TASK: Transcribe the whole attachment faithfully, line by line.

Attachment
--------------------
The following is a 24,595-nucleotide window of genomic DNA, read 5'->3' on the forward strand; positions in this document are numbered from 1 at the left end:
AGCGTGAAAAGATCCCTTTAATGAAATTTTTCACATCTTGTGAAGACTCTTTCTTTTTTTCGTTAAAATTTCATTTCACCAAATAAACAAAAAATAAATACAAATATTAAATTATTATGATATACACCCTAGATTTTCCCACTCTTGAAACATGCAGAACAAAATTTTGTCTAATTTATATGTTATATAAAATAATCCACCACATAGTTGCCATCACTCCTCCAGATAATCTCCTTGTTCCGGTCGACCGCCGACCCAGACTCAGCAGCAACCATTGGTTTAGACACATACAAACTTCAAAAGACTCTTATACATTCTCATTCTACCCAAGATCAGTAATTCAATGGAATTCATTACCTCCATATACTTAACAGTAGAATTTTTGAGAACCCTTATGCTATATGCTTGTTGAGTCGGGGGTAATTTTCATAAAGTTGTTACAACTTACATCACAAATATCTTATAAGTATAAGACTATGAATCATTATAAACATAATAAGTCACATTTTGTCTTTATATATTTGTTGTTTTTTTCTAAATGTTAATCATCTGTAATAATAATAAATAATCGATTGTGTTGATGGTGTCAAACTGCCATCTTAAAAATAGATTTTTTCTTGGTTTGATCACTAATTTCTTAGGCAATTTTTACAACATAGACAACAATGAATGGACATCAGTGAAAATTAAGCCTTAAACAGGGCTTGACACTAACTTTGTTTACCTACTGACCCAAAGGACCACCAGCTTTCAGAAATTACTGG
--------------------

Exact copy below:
The following is a 24,595-nucleotide window of genomic DNA, read 5'->3' on the forward strand; positions in this document are numbered from 1 at the left end:
AGCGTGAAAAGATCCCTTTAATGAAATTTTTCACATCTTGTGAAGACTCTTTCTTTTTTTCGTTAAAATTTCATTTCACCAAATAAACAAAAAATAAATACAAATATTAAATTATTATGATATACACCCTAGATTTTCCCACTCTTGAAACATGCAGAACAAAATTTTGTCTAATTTATATGTTATATAAAATAATCCACCACATAGTTGCCATCACTCCTCCAGATAATCTCCTTGTTCCGGTCGACCGCCGACCCAGACTCAGCAGCAACCATTGGTTTAGACACATACAAACTTCAAAAGACTCTTATACATTCTCATTCTACCCAAGATCAGTAATTCAATGGAATTCATTACCTCCATATACTTAACAGTAGAATTTTTGAGAACCCTTATGCTATATGCTTGTTGAGTCGGGGGTAATTTTCATAAAGTTGTTACAACTTACATCACAAATATCTTATAAGTATAAGACTATGAATCATTATAAACATAATAAGTCACATTTTGTCTTTATATATTTGTTGTTTTTTTCTAAATGTTAATCATCTGTAATAATAATAAATAATCGATTGTGTTGATGGTGTCAAACTGCCATCTTAAAAATAGATTTTTTCTTGGTTTGATCACTAATTTCTTAGGCAATTTTTACAACATAGACAACAATGAATGGACATCAGTGAAAATTAAGCCTTAAACAGGGCTTGACACTAACTTTGTTTACCTACTGACCCAAAGGACCACCAGCTTTCAGAAATTACTGG